1.3 The Proposed Method 19
1.3.1 Basic Knowledge about Ultrasound 19
1.3.2 Sound Generation 22
1.3.3 Fundamental Theory for Ultrasound-Assisted Regeneration 24
1.4 Summary 26
References 26
2 Ultrasound-Assisted Regeneration of Silica Gel 33
2.1 Theoretical Analysis 33
2.2 Experimental Study 38
2.2.1 Experimental Setup 38
2.2.2 Procedure for Experiments 39
2.2.3 Methods 40
2.2.4 Results and Discussions 42
2.3 Empirical Models for Ultrasound-Assisted Regeneration 51
2.3.1 Model Overviews 51
2.3.2 Model Analysis

2.4 Theoretic Model for Ultrasound-Assisted Regeneration 59
2.4.1 Physical Model 62
2.4.2 Mathematical Model for Ultrasonic Wave Propagation 62
2.4.3 Mathematical Model for Heat and Mass Transfer in Silica Gel Bed 67
2.4.4 Model Validation 75
2.4.5 Error Analysis for Experimental Data 85
2.5 Parametric Study on Silica Gel Regeneration Assisted by Ultrasound 89
2.5.1 Acoustic Pressure and Oscillation Velocity in the Packed Bed 89
2.5.2 Thermal Characteristics of the Bed during Ultrasound-Assisted
Regeneration 91
2.5.3 Enhancement of Regeneration Assisted by Ultrasound 106
2.5.4 Comparisons between the Transverse- and Radial-Flow Beds 110
2.6 Quantitative Contribution of Ultrasonic Effects to Silica Gel Regeneration 110
2.6.1 Theoretical Analysis 110
2.6.2 Method 113
2.6.3 Results and Discussions 114
2.7 Energy-Saving Features of Silica Gel Regeneration Assisted by Ultrasound 119
2.7.1 Specific Energy Consumption 119
2.7.2 Results and Discussions 120
2.7.3 Brief Summary 125
2.8 Effects of Ultrasound-Assisted Regeneration on Desiccant System Performance 126
2.8.1 Study Objective and Method 126
2.8.2 Results and Discussions 127
2.8.3 Brief Summary 139
References 139
3 Ultrasound-Assisted Regeneration for a New Honeycomb Desiccant
Material 141
3.1 Brief Introduction 141
3.2 Experimental Study 142
3.2.1 Experimental System 142
3.2.2 Raw Material and Experimental Conditions 142
3.2.3 Analysis Parameters 144
3.2.4 Experimental Results 145
3.2.5 Energy Attenuation and Absorptivity of Ultrasound in the Material 154
3.3 Theoretical Model for Honeycomb-Type Desiccant Regeneration 159
3.3.1 Basic Assumptions 159
3.3.2 Governing Equations 159
3.3.3 Determination of Key Parameters 160
3.3.4 Model Validation 161
3.4 Model Simulations and Analysis 163
3.4.1 Parametric Study 163
3.4.2 Quantitative Contributions of Ultrasonic Effects to the Regeneration
of Honeycomb-Type Desiccant 172
3.5 Summary 176
References

4 Ultrasound-Atomizing Regeneration for Liquid Desiccants 177
4.1 Overview 177
4.1.1 Principles and Features of the Liquid-Desiccant Dehumidification 177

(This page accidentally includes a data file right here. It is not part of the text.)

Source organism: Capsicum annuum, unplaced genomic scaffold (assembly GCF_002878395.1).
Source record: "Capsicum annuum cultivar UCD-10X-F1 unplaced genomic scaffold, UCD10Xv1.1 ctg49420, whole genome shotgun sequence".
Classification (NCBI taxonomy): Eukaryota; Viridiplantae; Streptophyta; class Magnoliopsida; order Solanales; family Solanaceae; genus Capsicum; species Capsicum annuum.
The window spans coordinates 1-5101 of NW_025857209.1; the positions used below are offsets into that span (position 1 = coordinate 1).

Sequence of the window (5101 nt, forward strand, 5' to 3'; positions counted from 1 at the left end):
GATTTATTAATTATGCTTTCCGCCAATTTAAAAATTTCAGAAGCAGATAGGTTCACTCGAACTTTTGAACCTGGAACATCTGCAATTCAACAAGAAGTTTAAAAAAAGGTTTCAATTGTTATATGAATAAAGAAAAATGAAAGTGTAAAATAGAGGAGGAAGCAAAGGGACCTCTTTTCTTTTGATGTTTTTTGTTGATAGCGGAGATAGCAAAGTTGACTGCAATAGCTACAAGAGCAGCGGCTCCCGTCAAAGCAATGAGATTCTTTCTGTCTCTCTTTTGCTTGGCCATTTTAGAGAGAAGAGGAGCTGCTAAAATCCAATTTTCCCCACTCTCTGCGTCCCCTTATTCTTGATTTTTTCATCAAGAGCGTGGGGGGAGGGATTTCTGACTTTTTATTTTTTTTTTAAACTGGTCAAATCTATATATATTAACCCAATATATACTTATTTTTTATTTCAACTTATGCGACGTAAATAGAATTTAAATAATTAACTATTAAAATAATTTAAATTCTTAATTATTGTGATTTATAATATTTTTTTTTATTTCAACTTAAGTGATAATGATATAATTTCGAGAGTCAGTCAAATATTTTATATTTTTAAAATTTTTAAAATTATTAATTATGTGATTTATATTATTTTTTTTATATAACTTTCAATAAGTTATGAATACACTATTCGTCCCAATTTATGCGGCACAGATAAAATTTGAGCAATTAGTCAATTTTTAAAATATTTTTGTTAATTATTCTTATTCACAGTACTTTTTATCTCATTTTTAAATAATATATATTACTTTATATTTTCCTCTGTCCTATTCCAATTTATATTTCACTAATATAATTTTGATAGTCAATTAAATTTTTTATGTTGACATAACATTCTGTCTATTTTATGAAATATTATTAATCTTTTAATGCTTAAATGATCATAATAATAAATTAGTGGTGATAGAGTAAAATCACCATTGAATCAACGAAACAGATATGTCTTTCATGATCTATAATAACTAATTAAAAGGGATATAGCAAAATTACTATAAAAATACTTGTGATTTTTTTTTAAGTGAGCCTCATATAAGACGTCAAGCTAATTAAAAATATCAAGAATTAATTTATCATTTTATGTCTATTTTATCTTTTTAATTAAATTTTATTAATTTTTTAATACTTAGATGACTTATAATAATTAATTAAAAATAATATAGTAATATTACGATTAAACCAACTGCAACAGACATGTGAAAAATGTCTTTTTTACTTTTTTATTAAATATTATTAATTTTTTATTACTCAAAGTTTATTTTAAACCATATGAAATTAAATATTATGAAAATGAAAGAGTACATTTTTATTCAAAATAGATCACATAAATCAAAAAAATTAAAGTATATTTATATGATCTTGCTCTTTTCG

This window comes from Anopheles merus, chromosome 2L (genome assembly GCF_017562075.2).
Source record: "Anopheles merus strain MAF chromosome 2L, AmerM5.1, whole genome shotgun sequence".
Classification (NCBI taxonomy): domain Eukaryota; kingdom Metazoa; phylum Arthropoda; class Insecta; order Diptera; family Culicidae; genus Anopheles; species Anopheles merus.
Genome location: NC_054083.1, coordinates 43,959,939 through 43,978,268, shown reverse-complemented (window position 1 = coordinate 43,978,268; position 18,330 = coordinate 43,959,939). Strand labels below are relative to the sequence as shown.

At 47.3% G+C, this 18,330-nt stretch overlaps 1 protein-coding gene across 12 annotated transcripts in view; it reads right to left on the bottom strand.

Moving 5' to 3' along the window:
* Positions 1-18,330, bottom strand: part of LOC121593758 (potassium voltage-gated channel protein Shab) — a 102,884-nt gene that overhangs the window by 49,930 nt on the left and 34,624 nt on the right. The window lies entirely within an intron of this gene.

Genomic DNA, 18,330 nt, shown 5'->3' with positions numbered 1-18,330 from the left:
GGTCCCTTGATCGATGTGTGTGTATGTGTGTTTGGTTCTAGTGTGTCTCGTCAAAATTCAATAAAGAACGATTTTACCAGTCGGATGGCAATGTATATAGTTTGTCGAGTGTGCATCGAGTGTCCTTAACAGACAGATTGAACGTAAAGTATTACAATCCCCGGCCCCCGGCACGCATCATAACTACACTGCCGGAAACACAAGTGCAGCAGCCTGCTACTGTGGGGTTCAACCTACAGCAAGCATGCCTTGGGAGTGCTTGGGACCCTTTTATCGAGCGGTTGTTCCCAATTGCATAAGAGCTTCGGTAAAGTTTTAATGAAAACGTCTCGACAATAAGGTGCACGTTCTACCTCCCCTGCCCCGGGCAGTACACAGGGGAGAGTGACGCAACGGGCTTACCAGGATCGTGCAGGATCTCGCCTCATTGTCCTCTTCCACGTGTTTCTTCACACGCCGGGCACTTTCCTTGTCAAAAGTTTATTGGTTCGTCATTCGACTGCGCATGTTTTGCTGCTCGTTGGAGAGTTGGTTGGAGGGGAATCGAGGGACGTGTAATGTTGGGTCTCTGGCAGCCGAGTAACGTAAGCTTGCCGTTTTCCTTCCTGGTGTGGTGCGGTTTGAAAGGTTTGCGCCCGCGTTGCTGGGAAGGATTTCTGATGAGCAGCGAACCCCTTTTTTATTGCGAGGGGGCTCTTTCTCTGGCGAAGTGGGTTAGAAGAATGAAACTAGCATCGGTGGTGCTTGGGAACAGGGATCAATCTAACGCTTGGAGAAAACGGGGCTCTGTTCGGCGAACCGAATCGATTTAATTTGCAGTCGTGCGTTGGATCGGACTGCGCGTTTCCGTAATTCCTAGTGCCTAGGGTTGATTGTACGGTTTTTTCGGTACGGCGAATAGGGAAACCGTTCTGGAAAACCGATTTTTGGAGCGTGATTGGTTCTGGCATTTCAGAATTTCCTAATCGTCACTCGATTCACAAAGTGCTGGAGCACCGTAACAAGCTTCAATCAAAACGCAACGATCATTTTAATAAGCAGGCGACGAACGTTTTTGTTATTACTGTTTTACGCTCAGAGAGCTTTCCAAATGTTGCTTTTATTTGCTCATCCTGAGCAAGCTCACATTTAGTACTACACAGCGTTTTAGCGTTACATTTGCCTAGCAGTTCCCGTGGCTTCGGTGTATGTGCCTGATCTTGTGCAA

4.1.2 Thermo-Physical Properties of Liquid Desiccant Materials 178
4.1.3 Research Status of Solution Regenerators 182
4.2 Theoretical Analysis 183
4.2.1 Mass Transfer Coefficients for the Droplets 183
4.2.2 Atomized Size of Droplet by Ultrasonic Atomizing 192
4.2.3 Droplet Distribution Characteristics and Measurement Techniques 194
4.2.4 Vapor Pressure of Liquid Desiccant Mixture 196
4.3 Theoretical Modeling for the Ultrasound-Atomizing Regenerator 201
4.3.1 Assumptions 201
4.3.2 Basic Equations 201
4.3.3 Determination of Key Parameters 202
4.3.4 Model Validation 203
4.3.5 Parametric Study 208
4.4 Performance Analysis of Liquid-Desiccant Dehumidification System with
Ultrasound-Atomizing Regeneration 221
4.4.1 The Ultrasound-Atomizing Regenerator versus the Packed One 221
4.4.2 Performance of Liquid Desiccant System with Different Regenerators 226
References 233
5 Ultrasonic Transducers 235
5.1 Longitudinal Vibration of Sandwich Piezoelectric Ultrasonic Transducer 235
5.1.1 Overview 235
5.1.2 Theoretical Analysis 240
5.1.3 State Equations of Sandwich Piezoelectric Electromechanical
Transducer 248
5.1.4 Design Case 256
5.2 Radial Vibration Ultrasonic Transducer 258
5.2.1 Overview 258
5.2.2 Theoretical Analysis and Design of a Binary Radial Transducer 259
5.2.3 Radial Vibration Sandwich Piezoelectric Transducer 267
5.2.4 Summary 275
5.3 Ultrasonic Atomization Transducer 275
5.3.1 Basic Principle of Ultrasonic Atomization 275
5.3.2 Basic Structure of Ultrasonic Atomizers 275
5.3.3 Research Status and Applications 277
References 281
6 Desiccant System with Ultrasonic-Assisted Regeneration 283
6.1 For Solid-Desiccant System 283
6.1.1 Based on the Longitudinal Vibration Ultrasonic Transducer 283
6.1.2 Based on the Radial Vibration Ultrasonic Transducer 284
6.2 For Liquid-Desiccant System 287
6.3 Future Work

6.3.1 Development of Ultrasonic Transducer 289
6.3.2 Development of Desiccant Materials Adaptive to Ultrasound-Assisted
Regeneration 290
6.3.3 Development of Demister 290
6.3.4 Environmental Impact 290
References 292
A Basic Equations for Properties of Common Liquid Desiccants 293
A.1 Lithium Chloride (LiCl) 293
A.2 Calcium Chloride (CaCl2) 297
A.3 Lithium Bromide (LiBr) 299
A.4 Vapor Pressure (Pa) 302
A.5 Specific Thermal Capacity (J/(kg⋅
∘C)) 303
A.6 Density (kg/m3) 303
A.7 Dynamic Viscosity (Pa s) 303
References